STATEWIDE — Marine protected areas, or MPAs, are, depending on whom you ask, a much-needed aid to help restore marine life or an effective tool to manage aquatic ecosystems.
MPAs currently cover about 15 percent of the Southern California coast. There are 21 State Marine Conservation Areas, 19 Special Marine Reserves, 10 no-take areas and two special closures covering 356 square miles between Pt. Conception and the California-Mexico border.
The California Fish and Game Commission will be voting to extend the review period for the state’s MPA network from 5 to 10 years. Environmentalists say the extra time is needed to realize sustainable results. Anglers worry extending the life of MPAs means several more years of not being able to access many portions of the coast for fishing activities.
Those unhappy with the prospects of California’s MPAs being extended accused the commission of failing to keep its promises.
One fishing advocacy group said the state’s adoption of the Marine Life Protection Act (MLPA) – which established the framework for MPAs to exist – altered California’s approach to conservation of aquatic resources.
“There is no question that the passage of the Marine Life Protection Act (MLPA) has been the most controversial environmental issue California’s angling community has ever faced,” California Sportfishing League Executive Director Marko Mlikotin wrote in a Letter to the Editor in May. “It signaled the state’s shift from a shared philosophy of conserving California’s natural resources to outright protectionism, with little regard to the interests of outdoor recreation, tourism and all of their economic benefits.”
FGC President Eric Sklar repeatedly stated during public meetings that no one with the commission or Department of Fish and Wildlife (DFW) promised MPAs would be lifted after five years.
“I think there was a misconception. I couldn’t find anywhere where it was stated that these areas were being protected so fishing could be restored in those areas,” Sklar said during the FGC’s April 13 meeting. “That may be a result, but I think it’s not a short-, medium-, or even a long-term result that fishing is likely to happen in few, if any, of these MPAs.”
He reiterated this same point at the commission’s meeting last month.
Are marine ecosystems in such a poor condition as to require strict (and long-term) conservation measures? Are MPAs effectively punishing anglers for harms caused to the marine ecosystem by non-fishing activities?
The first MPA was established off the coast of Florida in 1935, according to Susan Gubbay, a researcher who authored “Marine Protected Areas – Principles and Techniques for Management” in 1995. It took a long while for MPAs to become a mainstream policy consideration by regional, state or federal governments.
“Although [the first MPA] site was designated in 1935, the main impetus for MPAs came much later,” she wrote. “The World Congress on National Parks in 1962 was one of the first international conservation meetings to give the subject special attention; a follow-up meeting, in 1982, called for the incorporation of marine, coastal and freshwater sites into the worldwide network of protected areas.”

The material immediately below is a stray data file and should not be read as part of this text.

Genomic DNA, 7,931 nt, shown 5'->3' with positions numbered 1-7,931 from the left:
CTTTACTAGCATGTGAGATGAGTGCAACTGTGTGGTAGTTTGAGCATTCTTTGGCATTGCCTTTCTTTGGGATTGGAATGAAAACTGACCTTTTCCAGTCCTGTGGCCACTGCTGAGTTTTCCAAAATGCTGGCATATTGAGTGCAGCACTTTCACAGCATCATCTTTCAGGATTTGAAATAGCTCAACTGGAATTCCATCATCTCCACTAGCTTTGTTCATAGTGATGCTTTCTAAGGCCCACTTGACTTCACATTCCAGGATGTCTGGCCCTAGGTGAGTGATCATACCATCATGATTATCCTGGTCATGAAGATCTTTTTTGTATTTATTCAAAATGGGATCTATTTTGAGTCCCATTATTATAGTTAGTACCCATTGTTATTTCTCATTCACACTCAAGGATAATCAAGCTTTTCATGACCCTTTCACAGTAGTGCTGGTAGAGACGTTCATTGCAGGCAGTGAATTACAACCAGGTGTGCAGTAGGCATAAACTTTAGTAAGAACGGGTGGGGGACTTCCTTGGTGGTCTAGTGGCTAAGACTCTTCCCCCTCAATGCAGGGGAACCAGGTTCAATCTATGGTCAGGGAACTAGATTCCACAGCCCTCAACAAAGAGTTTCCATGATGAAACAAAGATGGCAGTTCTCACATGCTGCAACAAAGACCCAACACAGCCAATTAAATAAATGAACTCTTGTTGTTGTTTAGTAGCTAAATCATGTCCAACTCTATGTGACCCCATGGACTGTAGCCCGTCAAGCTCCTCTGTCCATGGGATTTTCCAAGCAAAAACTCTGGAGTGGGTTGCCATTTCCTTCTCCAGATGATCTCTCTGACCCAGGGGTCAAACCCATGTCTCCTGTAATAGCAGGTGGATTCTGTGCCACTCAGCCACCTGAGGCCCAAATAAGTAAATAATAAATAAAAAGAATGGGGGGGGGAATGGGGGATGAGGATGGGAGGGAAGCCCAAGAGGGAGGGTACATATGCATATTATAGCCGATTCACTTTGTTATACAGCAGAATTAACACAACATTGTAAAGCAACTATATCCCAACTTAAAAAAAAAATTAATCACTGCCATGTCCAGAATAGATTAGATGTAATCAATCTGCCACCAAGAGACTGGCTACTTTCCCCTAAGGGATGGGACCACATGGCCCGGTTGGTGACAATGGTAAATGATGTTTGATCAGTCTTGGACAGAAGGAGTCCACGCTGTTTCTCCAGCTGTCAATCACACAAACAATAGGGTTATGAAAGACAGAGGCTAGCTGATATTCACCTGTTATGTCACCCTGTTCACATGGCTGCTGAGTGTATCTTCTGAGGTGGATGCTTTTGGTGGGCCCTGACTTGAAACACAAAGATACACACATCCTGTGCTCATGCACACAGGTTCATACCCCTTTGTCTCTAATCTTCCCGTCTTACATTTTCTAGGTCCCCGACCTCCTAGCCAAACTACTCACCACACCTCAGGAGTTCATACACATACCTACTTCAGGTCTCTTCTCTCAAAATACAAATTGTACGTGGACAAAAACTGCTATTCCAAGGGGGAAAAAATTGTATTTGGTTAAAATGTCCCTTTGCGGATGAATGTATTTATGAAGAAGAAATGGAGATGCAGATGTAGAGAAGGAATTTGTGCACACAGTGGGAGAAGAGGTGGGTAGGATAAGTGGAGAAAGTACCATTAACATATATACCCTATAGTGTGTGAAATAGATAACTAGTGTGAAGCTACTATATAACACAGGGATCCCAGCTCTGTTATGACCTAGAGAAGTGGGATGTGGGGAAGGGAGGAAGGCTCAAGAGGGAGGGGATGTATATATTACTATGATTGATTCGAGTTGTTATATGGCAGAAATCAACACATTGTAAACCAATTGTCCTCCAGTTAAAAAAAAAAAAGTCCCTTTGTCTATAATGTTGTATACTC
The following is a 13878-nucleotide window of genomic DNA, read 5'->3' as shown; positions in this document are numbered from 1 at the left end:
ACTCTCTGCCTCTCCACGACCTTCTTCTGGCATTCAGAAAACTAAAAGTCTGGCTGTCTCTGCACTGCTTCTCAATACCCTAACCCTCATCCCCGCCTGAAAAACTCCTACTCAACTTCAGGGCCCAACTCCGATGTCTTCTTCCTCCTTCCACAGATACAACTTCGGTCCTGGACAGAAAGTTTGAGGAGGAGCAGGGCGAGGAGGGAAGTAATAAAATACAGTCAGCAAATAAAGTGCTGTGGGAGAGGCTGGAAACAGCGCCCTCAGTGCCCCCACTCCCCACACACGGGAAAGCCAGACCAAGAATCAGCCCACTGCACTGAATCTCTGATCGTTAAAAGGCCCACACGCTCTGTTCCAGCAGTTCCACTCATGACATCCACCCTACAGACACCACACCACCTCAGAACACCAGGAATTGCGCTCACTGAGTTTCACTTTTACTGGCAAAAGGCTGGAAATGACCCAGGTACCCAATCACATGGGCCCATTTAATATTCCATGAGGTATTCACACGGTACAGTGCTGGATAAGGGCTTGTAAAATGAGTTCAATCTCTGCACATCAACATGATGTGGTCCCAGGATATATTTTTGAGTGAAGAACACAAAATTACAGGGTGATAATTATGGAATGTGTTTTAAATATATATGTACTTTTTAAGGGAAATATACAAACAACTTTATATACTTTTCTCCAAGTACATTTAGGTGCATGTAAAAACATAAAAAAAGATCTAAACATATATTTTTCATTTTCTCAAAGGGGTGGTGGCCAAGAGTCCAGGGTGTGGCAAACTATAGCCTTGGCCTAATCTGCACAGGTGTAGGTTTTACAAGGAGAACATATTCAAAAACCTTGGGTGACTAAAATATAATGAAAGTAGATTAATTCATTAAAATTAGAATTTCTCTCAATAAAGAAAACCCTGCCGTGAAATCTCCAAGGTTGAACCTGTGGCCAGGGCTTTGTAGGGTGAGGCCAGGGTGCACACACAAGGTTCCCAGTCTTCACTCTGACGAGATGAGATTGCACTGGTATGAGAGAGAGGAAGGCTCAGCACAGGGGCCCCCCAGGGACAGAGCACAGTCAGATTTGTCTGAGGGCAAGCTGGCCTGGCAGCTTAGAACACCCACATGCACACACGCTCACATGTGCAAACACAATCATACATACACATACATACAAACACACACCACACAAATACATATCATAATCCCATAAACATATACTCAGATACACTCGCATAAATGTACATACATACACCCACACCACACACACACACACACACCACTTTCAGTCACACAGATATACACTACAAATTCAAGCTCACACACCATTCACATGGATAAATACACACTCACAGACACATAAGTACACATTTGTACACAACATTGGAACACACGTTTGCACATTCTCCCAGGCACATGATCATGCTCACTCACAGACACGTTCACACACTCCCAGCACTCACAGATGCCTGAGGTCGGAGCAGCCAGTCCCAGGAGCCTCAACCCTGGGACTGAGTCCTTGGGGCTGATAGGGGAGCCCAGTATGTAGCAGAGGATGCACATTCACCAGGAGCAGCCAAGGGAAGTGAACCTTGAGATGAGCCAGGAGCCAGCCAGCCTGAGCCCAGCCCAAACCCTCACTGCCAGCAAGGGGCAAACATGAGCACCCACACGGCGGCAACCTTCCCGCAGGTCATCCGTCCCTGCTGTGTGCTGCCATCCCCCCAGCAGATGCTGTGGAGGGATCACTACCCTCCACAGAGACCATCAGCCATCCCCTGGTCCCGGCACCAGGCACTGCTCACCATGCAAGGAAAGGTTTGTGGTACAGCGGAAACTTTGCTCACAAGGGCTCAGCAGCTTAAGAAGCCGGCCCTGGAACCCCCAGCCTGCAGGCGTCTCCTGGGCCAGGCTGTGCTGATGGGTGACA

Gubbay added MPAs are tangible tools for policymakers and the public at-large to use in marine conservation efforts.
“They are an opportunity to concentrate effort and resources on protecting marine wildlife habitats,” she wrote. “It is possible to visit a Marine Protected Area, to see what is being done to promote conservation at the site, and to be a part of its success or failure through individual actions.”
While MPAs can easily be viewed as well-intentioned and a tool to benefit nature and the environment there are unintended consequences, according to a group of international scientists who, in 2003, published “Dangerous Targets? Unresolved issues and ideological clashes around marine protected areas.”
“While conservationists, resource managers, scientists and coastal planners have recognized the broad applicability of MPAs, they are often implemented without a firm understanding of the conservation science – both ecological and socio-economic –underlying marine protection,” the abstract of the published report stated. “The rush to implement MPAs has set the stage for paradoxical differences of opinions in the marine conservation community.”
Pushing too hard for marine conservation through MPAs could alienate certain sections of the public, possibly at the expense of making actual progress, the published report stated.
“The enthusiastic prescription of simplistic solutions to marine conservation problems risks polarization of interests and ultimately threatens bona ﬁde progress in marine conservation. The blanket assignment and advocacy of empirically unsubstantiated rules of thumb in marine protection creates potentially dangerous targets for conservation science,” the report abstract explained.”
Perhaps there is a happy medium where environmentalists and anglers work together to preserve marine ecosystems while granting recreational fishers access to prime locations off the California coast.
The commission will likely make a final decision on the future of MPAs at its August 24 meeting in Folsom.